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Betty Chisolm Hutzler

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BETTY CHISOLM HUTZLER

 

Following her passion and trying to constantly channel her creativity into a stream of revenue, Betty has worked as an Interior Designer, and has owned her own art galleries on the River Walk and in La Villita in downtown San Antono, Texas.  She has reinvented herself many times as the need presented itself.  She is a person who constantly has a project that she has to bring to fruition.  Currently, she is engaged in the creation of collages where she combines water color, paper sculpture and poetry into works of art and has written and published a book in which she tells of her mother’s childhood in the Mississippi Delta.  It is a romantic gothic novel based on her mother’s life.  Track the Wolves that Slay the Sheep, the sequel to that book, has been written and is on the brink of publication.

 

She was reared in San Antonio, Texas, attended the University of Houston, where she received a Bachelor’s Degree in Fine Arts graduating with honors.  Her interior design work toured nationally with ASID upon her graduation.

 

Genealogy and history are other areas of interest for her.  She is a thirteenth generation Southern woman with lineage dating back to the founding of America with ancestors at Jamestowne.  Many of her ancestors were patriots who fought in the American Revolution and Civil War.  Her grandfather, Lt. Col. Thomas Chisolm fought with Washington’s Continental Line and was the first Surveyor General of Georgia after the Revolution.  Her great aunt, Ann Cuthbert, was the first woman to own land in Georgia, owning Mulberry Grove Plantation where George Washington was entertained on several occasions.  Betty is a member of The National Society Daughters of the American Revolution, The Colonial Dames of America, and The Jamestowne Society.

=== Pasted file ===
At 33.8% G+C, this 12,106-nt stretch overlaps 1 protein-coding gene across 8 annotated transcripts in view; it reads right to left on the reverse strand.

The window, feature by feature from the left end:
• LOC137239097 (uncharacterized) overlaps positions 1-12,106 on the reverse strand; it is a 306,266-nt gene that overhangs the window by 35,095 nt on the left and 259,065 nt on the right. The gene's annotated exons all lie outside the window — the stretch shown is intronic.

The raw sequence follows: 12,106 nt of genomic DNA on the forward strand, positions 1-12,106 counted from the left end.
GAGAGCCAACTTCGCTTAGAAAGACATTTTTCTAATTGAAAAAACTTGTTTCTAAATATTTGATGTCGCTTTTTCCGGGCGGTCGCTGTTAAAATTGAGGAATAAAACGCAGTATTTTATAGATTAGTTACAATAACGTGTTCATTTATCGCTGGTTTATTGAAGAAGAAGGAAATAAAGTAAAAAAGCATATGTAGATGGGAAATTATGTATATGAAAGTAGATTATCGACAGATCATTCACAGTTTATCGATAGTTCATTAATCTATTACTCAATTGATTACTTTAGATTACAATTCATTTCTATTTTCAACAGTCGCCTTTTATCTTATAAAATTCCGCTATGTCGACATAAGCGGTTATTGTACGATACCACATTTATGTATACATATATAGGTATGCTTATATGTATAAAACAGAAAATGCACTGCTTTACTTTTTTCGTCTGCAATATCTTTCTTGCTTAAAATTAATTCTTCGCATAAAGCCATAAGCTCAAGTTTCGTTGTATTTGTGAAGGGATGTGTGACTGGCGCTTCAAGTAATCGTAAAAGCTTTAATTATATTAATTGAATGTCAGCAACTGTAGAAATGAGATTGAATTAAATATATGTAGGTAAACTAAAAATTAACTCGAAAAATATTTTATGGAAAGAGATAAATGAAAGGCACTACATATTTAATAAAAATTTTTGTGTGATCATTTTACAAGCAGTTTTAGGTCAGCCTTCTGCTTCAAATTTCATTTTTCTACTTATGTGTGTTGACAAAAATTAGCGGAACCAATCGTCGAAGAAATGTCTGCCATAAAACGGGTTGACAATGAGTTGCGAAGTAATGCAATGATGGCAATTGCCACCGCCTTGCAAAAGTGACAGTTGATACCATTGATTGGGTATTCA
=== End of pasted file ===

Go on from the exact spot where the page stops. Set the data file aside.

Mississippi Innocents is a work of love dedicated to her mother, Edna “Jackie” Guarr Chisolm.  It was written as a therapeutic endeavor when her mother passed away to help her with the loss.  She took the stories recounted to her by her mother and other family members, and wove them into the tapestry of this book.  When she wrote about her family they “lived again” on paper and in her vivid imagination.  So much so, that it became extremely difficult, at times, to put the words on paper.  A three year hiatus had to be taken in order to complete the book because if was so difficult to deal with some of the traumatic subject matter.

 

Some have tried to paint the South with a broad brush and stereotype the people of this part of America.  Betty’s family lived in a unique crucible of cultures and spirituality.  Their experience and perception of their environment, and the people who inhabited the delta region was not as others have portrayed it.  This is another important reason she felt compelled to write and publish her family’s account of life in the Mississippi Delta at Boone Deadening.

 

 

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